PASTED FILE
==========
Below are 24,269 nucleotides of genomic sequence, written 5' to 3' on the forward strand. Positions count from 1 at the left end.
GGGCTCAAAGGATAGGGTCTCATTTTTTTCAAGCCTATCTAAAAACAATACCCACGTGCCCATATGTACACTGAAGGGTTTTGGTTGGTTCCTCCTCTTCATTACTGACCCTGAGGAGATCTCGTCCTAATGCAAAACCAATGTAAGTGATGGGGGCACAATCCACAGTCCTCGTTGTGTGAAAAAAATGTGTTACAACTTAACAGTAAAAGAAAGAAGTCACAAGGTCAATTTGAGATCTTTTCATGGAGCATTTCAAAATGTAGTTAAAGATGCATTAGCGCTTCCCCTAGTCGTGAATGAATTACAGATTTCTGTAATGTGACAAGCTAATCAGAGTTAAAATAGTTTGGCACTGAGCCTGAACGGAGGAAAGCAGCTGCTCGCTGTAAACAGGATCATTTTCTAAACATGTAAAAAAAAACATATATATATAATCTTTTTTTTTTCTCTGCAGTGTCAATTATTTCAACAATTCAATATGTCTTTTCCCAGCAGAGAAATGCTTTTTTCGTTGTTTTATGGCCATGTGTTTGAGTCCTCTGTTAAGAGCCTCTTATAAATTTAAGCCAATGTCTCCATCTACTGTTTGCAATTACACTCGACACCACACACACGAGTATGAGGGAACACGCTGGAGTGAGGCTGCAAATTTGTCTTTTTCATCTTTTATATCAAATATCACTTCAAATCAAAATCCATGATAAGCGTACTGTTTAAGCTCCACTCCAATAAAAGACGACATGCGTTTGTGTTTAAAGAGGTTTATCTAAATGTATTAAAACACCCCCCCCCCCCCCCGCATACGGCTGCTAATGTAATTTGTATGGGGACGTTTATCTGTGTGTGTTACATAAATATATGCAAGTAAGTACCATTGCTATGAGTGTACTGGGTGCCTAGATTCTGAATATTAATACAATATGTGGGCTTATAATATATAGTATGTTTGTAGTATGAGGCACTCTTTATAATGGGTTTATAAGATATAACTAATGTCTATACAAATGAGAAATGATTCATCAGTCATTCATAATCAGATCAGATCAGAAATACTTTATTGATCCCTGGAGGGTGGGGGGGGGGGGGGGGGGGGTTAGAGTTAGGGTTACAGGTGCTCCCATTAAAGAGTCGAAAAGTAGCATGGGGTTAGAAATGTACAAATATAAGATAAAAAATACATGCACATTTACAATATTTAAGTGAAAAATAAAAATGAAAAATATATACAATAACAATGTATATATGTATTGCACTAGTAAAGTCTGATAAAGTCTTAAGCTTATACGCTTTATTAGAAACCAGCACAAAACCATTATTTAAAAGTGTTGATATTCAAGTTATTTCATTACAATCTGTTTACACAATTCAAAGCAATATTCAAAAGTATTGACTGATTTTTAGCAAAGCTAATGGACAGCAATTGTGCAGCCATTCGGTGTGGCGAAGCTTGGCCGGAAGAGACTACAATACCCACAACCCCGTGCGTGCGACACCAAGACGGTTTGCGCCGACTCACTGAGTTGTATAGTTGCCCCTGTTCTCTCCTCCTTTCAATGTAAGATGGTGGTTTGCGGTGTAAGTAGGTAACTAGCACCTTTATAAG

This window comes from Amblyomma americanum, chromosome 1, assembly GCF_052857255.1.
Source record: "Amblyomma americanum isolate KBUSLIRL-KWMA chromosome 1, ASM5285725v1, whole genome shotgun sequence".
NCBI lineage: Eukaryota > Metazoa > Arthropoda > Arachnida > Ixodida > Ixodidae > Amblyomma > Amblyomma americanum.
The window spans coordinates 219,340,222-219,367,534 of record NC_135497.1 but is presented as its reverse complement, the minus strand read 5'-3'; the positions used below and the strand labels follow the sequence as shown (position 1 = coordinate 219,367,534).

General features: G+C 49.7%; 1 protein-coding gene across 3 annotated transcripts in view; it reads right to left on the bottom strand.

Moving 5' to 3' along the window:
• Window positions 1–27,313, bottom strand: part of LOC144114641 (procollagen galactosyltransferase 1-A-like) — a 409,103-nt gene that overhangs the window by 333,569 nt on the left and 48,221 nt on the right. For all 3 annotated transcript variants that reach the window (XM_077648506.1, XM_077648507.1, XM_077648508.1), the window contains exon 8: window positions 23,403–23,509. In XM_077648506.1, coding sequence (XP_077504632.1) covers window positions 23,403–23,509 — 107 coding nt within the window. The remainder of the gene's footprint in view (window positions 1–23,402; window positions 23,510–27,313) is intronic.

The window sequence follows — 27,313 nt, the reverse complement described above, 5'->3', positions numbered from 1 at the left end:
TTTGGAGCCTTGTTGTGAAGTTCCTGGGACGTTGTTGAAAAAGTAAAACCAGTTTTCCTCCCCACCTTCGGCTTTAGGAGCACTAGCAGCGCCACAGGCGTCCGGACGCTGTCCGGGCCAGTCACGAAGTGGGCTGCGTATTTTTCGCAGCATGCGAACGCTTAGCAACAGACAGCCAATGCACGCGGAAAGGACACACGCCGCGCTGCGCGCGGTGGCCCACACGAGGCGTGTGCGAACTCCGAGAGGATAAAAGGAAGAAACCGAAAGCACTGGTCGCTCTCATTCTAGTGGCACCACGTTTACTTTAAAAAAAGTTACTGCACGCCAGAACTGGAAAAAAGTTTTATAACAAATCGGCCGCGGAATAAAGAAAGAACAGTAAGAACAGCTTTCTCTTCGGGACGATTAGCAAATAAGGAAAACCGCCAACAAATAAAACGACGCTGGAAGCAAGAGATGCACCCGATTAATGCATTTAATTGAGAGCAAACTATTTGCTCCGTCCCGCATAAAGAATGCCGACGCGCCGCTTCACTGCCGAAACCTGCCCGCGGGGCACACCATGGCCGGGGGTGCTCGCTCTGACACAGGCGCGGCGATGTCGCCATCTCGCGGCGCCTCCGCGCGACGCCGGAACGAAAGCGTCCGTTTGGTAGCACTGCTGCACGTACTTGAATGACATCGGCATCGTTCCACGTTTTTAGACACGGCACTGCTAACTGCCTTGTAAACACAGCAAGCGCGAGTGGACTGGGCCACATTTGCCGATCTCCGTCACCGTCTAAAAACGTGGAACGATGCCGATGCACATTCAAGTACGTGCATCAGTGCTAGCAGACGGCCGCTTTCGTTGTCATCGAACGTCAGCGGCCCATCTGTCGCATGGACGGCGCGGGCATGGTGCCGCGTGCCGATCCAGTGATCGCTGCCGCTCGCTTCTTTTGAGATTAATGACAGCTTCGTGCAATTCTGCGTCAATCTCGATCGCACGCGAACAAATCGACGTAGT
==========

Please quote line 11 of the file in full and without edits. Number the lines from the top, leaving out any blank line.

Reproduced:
TTTGGAGCCTTGTTGTGAAGTTCCTGGGACGTTGTTGAAAAAGTAAAACCAGTTTTCCTCCCCACCTTCGGCTTTAGGAGCACTAGCAGCGCCACAGGCGTCCGGACGCTGTCCGGGCCAGTCACGAAGTGGGCTGCGTATTTTTCGCAGCATGCGAACGCTTAGCAACAGACAGCCAATGCACGCGGAAAGGACACACGCCGCGCTGCGCGCGGTGGCCCACACGAGGCGTGTGCGAACTCCGAGAGGATAAAAGGAAGAAACCGAAAGCACTGGTCGCTCTCATTCTAGTGGCACCACGTTTACTTTAAAAAAAGTTACTGCACGCCAGAACTGGAAAAAAGTTTTATAACAAATCGGCCGCGGAATAAAGAAAGAACAGTAAGAACAGCTTTCTCTTCGGGACGATTAGCAAATAAGGAAAACCGCCAACAAATAAAACGACGCTGGAAGCAAGAGATGCACCCGATTAATGCATTTAATTGAGAGCAAACTATTTGCTCCGTCCCGCATAAAGAATGCCGACGCGCCGCTTCACTGCCGAAACCTGCCCGCGGGGCACACCATGGCCGGGGGTGCTCGCTCTGACACAGGCGCGGCGATGTCGCCATCTCGCGGCGCCTCCGCGCGACGCCGGAACGAAAGCGTCCGTTTGGTAGCACTGCTGCACGTACTTGAATGACATCGGCATCGTTCCACGTTTTTAGACACGGCACTGCTAACTGCCTTGTAAACACAGCAAGCGCGAGTGGACTGGGCCACATTTGCCGATCTCCGTCACCGTCTAAAAACGTGGAACGATGCCGATGCACATTCAAGTACGTGCATCAGTGCTAGCAGACGGCCGCTTTCGTTGTCATCGAACGTCAGCGGCCCATCTGTCGCATGGACGGCGCGGGCATGGTGCCGCGTGCCGATCCAGTGATCGCTGCCGCTCGCTTCTTTTGAGATTAATGACAGCTTCGTGCAATTCTGCGTCAATCTCGATCGCACGCGAACAAATCGACGTAGT